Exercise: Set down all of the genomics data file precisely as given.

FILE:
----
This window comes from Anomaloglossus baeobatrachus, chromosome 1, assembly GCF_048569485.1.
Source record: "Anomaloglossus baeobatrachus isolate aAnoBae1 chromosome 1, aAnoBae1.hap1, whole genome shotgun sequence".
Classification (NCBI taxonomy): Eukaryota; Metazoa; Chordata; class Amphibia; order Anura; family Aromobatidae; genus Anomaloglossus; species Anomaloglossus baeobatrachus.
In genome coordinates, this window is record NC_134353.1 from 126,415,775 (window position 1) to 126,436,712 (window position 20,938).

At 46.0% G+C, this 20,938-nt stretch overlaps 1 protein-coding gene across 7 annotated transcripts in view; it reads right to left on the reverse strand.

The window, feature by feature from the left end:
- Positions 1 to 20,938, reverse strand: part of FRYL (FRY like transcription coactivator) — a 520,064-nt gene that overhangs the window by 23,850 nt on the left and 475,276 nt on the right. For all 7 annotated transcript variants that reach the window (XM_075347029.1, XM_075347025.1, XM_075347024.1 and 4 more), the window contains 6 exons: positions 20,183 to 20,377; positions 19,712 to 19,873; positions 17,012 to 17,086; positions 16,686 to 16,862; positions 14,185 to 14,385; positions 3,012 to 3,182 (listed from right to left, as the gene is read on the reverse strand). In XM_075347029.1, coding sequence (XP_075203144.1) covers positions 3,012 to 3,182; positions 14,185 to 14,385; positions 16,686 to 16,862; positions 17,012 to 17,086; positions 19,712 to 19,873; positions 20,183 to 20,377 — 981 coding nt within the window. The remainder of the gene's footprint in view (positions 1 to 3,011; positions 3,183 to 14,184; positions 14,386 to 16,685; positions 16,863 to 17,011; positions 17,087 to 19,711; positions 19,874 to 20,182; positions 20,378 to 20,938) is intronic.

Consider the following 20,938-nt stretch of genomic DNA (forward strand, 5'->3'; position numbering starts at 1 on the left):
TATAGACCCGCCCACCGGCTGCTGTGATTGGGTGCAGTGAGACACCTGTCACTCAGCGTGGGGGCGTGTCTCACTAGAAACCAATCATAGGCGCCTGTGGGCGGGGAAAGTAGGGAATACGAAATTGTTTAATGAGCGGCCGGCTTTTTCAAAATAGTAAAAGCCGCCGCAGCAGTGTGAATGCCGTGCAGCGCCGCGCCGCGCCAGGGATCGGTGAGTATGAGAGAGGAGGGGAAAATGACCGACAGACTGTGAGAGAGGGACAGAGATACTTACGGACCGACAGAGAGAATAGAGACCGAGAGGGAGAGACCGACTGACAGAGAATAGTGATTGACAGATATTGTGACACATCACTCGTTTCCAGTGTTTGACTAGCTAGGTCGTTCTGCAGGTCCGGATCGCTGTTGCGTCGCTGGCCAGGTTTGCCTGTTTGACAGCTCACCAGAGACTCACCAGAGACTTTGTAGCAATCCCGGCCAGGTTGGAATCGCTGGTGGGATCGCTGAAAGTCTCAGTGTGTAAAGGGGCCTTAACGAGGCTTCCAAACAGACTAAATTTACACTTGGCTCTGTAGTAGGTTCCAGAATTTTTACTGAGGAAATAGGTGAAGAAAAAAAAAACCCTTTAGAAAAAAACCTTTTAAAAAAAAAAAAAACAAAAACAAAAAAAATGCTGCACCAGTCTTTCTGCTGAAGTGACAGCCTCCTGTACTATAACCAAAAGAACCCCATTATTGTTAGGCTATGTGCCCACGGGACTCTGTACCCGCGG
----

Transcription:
This window comes from Anomaloglossus baeobatrachus, chromosome 1, assembly GCF_048569485.1.
Source record: "Anomaloglossus baeobatrachus isolate aAnoBae1 chromosome 1, aAnoBae1.hap1, whole genome shotgun sequence".
Classification (NCBI taxonomy): Eukaryota; Metazoa; Chordata; class Amphibia; order Anura; family Aromobatidae; genus Anomaloglossus; species Anomaloglossus baeobatrachus.
In genome coordinates, this window is record NC_134353.1 from 126,415,775 (window position 1) to 126,436,712 (window position 20,938).

At 46.0% G+C, this 20,938-nt stretch overlaps 1 protein-coding gene across 7 annotated transcripts in view; it reads right to left on the reverse strand.

The window, feature by feature from the left end:
- Positions 1 to 20,938, reverse strand: part of FRYL (FRY like transcription coactivator) — a 520,064-nt gene that overhangs the window by 23,850 nt on the left and 475,276 nt on the right. For all 7 annotated transcript variants that reach the window (XM_075347029.1, XM_075347025.1, XM_075347024.1 and 4 more), the window contains 6 exons: positions 20,183 to 20,377; positions 19,712 to 19,873; positions 17,012 to 17,086; positions 16,686 to 16,862; positions 14,185 to 14,385; positions 3,012 to 3,182 (listed from right to left, as the gene is read on the reverse strand). In XM_075347029.1, coding sequence (XP_075203144.1) covers positions 3,012 to 3,182; positions 14,185 to 14,385; positions 16,686 to 16,862; positions 17,012 to 17,086; positions 19,712 to 19,873; positions 20,183 to 20,377 — 981 coding nt within the window. The remainder of the gene's footprint in view (positions 1 to 3,011; positions 3,183 to 14,184; positions 14,386 to 16,685; positions 16,863 to 17,011; positions 17,087 to 19,711; positions 19,874 to 20,182; positions 20,378 to 20,938) is intronic.

Consider the following 20,938-nt stretch of genomic DNA (forward strand, 5'->3'; position numbering starts at 1 on the left):
TATAGACCCGCCCACCGGCTGCTGTGATTGGGTGCAGTGAGACACCTGTCACTCAGCGTGGGGGCGTGTCTCACTAGAAACCAATCATAGGCGCCTGTGGGCGGGGAAAGTAGGGAATACGAAATTGTTTAATGAGCGGCCGGCTTTTTCAAAATAGTAAAAGCCGCCGCAGCAGTGTGAATGCCGTGCAGCGCCGCGCCGCGCCAGGGATCGGTGAGTATGAGAGAGGAGGGGAAAATGACCGACAGACTGTGAGAGAGGGACAGAGATACTTACGGACCGACAGAGAGAATAGAGACCGAGAGGGAGAGACCGACTGACAGAGAATAGTGATTGACAGATATTGTGACACATCACTCGTTTCCAGTGTTTGACTAGCTAGGTCGTTCTGCAGGTCCGGATCGCTGTTGCGTCGCTGGCCAGGTTTGCCTGTTTGACAGCTCACCAGAGACTCACCAGAGACTTTGTAGCAATCCCGGCCAGGTTGGAATCGCTGGTGGGATCGCTGAAAGTCTCAGTGTGTAAAGGGGCCTTAACGAGGCTTCCAAACAGACTAAATTTACACTTGGCTCTGTAGTAGGTTCCAGAATTTTTACTGAGGAAATAGGTGAAGAAAAAAAAAACCCTTTAGAAAAAAACCTTTTAAAAAAAAAAAAAACAAAAACAAAAAAAATGCTGCACCAGTCTTTCTGCTGAAGTGACAGCCTCCTGTACTATAACCAAAAGAACCCCATTATTGTTAGGCTATGTGCCCACGGGACTCTGTACCCGCGG